Sunday, September 27, 2009

Sunday Diary

September 25th

Two things dominated this week. The most immediate was our dust-storm on Wednesday which was the first for seventy years, and which made one understand primitive people believing in the supernatural. One was definitely reminded of blood and the end of the world! It all blew away and we enjoyed blue skies again but it was a timely reminder of Global Warming, as it was the intense dryness of the Centre of the Continent that caused the dust in the first place.

An icon obliterated!

Of course, there was a link to the discussions in New York and Pittsburgh as well, and that was the said G.W. I felt there was, maybe, a glimmer of hope in all the discussions. I was interested in Pittsburgh too, as Newcastle is often likened to that American city, being of a similar size and having been a filthy steel town in the past. There is one big difference, though, and that is the sky-scrapers. An enlightened founding father (almost) decreed, for religious reasons, that no building here in Newcastle should ever be higher than the Cathedral, and I rather like that.

So I come to my personal week. SUNDAY was something of a disappointment. We decided to take a picnic to Blackbutt Reserve, where we've often seen a lot of waterfowl. However, when we got there we discovered excavation machinery and a gaping hole with a puddle in it! The lake is in the process of being drained and refurbished! It obviously didn't discourage everyone, though!

Intrepid visitors.

I had a great time on MONDAY! I did one of my poetry readings at a nearby town, Charlestown. There were a hundred women in the audience and they were very engaged. They don't look jolly in the photo because I snapped them when they were listening to a previous serious item, but they were really great, in fact. I sold several books and made some bookings for next year and I was really in my element! The mood  hung over choir practice in the afternoon and I felt on wings!

The Charlestown Audience.

On TUESDAY the choir performed for a local stroke group. Here's Betty doing her bit as a soloist.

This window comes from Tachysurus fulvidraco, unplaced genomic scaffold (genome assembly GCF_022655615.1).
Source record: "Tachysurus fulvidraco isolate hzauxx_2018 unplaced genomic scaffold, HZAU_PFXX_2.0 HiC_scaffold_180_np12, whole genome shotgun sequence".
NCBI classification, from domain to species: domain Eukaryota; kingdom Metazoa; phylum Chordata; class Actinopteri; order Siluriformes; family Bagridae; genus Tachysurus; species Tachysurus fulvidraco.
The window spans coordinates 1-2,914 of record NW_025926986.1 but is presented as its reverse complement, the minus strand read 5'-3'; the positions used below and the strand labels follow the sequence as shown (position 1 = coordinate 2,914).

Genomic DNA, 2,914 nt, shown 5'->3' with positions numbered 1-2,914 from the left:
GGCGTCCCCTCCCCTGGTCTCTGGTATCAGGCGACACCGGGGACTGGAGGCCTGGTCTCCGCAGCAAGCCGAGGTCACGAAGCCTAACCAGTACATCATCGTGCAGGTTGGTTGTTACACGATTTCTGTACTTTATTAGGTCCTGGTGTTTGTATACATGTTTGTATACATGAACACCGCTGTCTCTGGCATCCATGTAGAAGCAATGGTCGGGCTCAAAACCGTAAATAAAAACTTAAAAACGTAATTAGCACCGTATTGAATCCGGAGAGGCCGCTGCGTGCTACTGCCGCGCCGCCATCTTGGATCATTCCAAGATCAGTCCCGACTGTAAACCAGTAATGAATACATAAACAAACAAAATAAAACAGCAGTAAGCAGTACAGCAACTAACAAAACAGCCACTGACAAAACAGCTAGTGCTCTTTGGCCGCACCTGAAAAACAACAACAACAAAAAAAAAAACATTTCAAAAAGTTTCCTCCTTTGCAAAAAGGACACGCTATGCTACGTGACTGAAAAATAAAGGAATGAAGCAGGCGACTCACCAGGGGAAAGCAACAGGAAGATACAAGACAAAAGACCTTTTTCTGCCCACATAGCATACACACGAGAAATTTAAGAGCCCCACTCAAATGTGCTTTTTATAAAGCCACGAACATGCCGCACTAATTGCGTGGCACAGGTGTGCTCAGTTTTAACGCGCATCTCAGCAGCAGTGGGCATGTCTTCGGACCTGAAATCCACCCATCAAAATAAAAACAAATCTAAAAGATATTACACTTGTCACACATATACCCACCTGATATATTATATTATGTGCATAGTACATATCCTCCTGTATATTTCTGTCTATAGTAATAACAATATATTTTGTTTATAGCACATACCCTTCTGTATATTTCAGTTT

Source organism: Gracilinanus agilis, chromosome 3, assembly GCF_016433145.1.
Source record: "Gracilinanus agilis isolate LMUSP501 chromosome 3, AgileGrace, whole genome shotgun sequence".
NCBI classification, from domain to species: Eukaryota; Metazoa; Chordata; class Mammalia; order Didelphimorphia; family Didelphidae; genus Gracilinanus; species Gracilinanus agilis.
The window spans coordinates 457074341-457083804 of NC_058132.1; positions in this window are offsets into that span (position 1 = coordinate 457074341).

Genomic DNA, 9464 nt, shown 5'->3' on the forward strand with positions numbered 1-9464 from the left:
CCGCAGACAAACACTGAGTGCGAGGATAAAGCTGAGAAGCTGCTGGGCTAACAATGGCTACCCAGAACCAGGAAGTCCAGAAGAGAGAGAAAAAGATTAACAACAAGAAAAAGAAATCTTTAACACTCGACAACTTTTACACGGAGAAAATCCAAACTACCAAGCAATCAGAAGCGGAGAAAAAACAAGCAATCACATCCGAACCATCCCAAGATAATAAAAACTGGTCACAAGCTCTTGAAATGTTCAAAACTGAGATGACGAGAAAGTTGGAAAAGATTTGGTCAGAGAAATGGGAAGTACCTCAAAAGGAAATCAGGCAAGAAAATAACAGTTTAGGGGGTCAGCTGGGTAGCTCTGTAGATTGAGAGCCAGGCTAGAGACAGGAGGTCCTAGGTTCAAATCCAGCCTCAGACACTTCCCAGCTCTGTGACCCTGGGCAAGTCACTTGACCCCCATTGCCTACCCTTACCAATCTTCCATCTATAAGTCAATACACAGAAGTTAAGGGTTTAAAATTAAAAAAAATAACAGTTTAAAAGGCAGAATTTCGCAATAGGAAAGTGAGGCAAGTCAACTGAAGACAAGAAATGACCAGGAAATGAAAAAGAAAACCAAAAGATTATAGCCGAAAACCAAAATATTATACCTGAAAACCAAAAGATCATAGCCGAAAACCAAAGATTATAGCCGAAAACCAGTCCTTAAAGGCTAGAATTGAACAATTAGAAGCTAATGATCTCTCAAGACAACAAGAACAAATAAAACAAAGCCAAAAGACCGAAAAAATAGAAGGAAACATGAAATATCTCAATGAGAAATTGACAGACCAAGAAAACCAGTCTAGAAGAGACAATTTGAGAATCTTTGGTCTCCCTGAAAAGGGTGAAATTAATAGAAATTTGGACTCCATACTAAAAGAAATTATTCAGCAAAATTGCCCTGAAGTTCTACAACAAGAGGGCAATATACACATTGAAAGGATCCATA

'A White Sports Coat and a Pink Carnation'

I was due to give a speech entitled 'How Many Roads must a Man Travel Down?' at the Speakers' Club on WEDNESDAY, but I only ventured out to buy bread and milk at the corner store and that was a journey through red dust, so I was glad to hibernate for the rest of the day.

On THURSDAY we received our annual visit from the Nurse! These commenced when we were 75 and I felt them to be rather geriatric at first. As time goes on I think it's quite comforting to think that the powers that be are keeping an eye on our welfare, although, of course, our children would rally round if we really needed them. We received good marks all round (eye sight, hearing, diet etc etc) but I did a crazy thing! When asked 'What month is it?' I replied 'April!"!!!! The nurse, put a big black circle round this reply so I think she'll be keeping an eye on my mental capacity!

The Nurse has a cup of tea.

I went into town with Becca and Max in the afternoon. The bus is a big thrill to him. So different from my childhood, when a bus was the norm and a car-ride an unbelievable highlight!

This is the life!

On FRIDAY we received bad news, as we learned that a good companion of ours had died (not a close friend but someone we've known for a long time.) Many of the Probus members were really upset as many of them actually went to school with her. This cast a cloud over our afternoon rehearsal at Carole's. Here is Carole, herself, at her piano.


On SATURDAY we had a reunion of sorts. I have become friendly with Fay, a member of Malcolm's club, and she jogged my memory about Bonny, someone with whom I enjoyed teaching thirty years ago! We decided to motor up to Nelson Bay to visit Bonny, and we asked Joan, an unconnected friend who also lives at The Bay if she'd like to join us for lunch.We very nearly didn't go because another dust storm blew up. This one was only beige though, not dark orange, so we went and it all blew away quite quickly. We had lunch at the Pacific Blue resort. The swimming-pool, which encircles the resort, is the largest in the Southern Hemisphere.

Pacific Blue.

A small bush-fire started while we were there, which was rather a worry, but we had a tasty meal and a lovely long chat, as well as walking round the complex, which we found quite grand.

Smoke signal.

We went back to Joan's for afternoon tea, before driving home.

A pleasant afternoon.

Till next week.

Brenda Bryant


quilly said...

Those dust storms seem quite scary! I will pray for rain!

Darlene said...

That dust storm was really a huge one. I can see why someone who believed in the apocalypse would be frightened. I hope your house isn't full of red dust.

The rest of your post has many events that I won't comment on except to say I am sorry for the loss of your friend.